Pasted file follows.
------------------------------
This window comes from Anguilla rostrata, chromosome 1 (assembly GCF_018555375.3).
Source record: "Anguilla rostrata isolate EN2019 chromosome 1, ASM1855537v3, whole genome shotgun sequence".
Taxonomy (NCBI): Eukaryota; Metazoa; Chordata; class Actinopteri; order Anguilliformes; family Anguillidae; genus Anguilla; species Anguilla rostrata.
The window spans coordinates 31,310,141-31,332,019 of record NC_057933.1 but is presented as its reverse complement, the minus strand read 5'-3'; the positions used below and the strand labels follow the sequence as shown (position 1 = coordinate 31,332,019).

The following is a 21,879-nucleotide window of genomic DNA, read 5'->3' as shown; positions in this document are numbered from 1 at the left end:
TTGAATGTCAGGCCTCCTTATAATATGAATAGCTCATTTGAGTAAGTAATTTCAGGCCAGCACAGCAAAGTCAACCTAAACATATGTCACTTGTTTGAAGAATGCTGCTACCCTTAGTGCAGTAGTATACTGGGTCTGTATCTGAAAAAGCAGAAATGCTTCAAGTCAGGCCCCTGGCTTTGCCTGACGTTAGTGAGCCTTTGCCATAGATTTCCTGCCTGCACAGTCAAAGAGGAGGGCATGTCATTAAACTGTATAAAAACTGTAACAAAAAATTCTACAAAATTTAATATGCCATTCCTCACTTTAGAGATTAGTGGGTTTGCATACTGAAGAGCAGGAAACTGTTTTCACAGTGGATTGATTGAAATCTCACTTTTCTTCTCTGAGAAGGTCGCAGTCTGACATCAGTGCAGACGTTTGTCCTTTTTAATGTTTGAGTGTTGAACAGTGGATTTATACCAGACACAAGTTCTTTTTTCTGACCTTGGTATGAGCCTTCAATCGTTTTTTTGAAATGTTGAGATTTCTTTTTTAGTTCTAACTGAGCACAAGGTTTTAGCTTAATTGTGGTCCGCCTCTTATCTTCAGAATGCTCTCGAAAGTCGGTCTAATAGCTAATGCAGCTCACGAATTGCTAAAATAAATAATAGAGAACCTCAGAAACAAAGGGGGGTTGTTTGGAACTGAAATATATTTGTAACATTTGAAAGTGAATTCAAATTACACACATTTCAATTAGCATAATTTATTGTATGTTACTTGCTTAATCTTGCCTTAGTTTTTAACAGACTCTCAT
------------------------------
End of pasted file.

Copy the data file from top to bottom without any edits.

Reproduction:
This window comes from Anguilla rostrata, chromosome 1 (assembly GCF_018555375.3).
Source record: "Anguilla rostrata isolate EN2019 chromosome 1, ASM1855537v3, whole genome shotgun sequence".
Taxonomy (NCBI): Eukaryota; Metazoa; Chordata; class Actinopteri; order Anguilliformes; family Anguillidae; genus Anguilla; species Anguilla rostrata.
The window spans coordinates 31,310,141-31,332,019 of record NC_057933.1 but is presented as its reverse complement, the minus strand read 5'-3'; the positions used below and the strand labels follow the sequence as shown (position 1 = coordinate 31,332,019).

The following is a 21,879-nucleotide window of genomic DNA, read 5'->3' as shown; positions in this document are numbered from 1 at the left end:
TTGAATGTCAGGCCTCCTTATAATATGAATAGCTCATTTGAGTAAGTAATTTCAGGCCAGCACAGCAAAGTCAACCTAAACATATGTCACTTGTTTGAAGAATGCTGCTACCCTTAGTGCAGTAGTATACTGGGTCTGTATCTGAAAAAGCAGAAATGCTTCAAGTCAGGCCCCTGGCTTTGCCTGACGTTAGTGAGCCTTTGCCATAGATTTCCTGCCTGCACAGTCAAAGAGGAGGGCATGTCATTAAACTGTATAAAAACTGTAACAAAAAATTCTACAAAATTTAATATGCCATTCCTCACTTTAGAGATTAGTGGGTTTGCATACTGAAGAGCAGGAAACTGTTTTCACAGTGGATTGATTGAAATCTCACTTTTCTTCTCTGAGAAGGTCGCAGTCTGACATCAGTGCAGACGTTTGTCCTTTTTAATGTTTGAGTGTTGAACAGTGGATTTATACCAGACACAAGTTCTTTTTTCTGACCTTGGTATGAGCCTTCAATCGTTTTTTTGAAATGTTGAGATTTCTTTTTTAGTTCTAACTGAGCACAAGGTTTTAGCTTAATTGTGGTCCGCCTCTTATCTTCAGAATGCTCTCGAAAGTCGGTCTAATAGCTAATGCAGCTCACGAATTGCTAAAATAAATAATAGAGAACCTCAGAAACAAAGGGGGGTTGTTTGGAACTGAAATATATTTGTAACATTTGAAAGTGAATTCAAATTACACACATTTCAATTAGCATAATTTATTGTATGTTACTTGCTTAATCTTGCCTTAGTTTTTAACAGACTCTCAT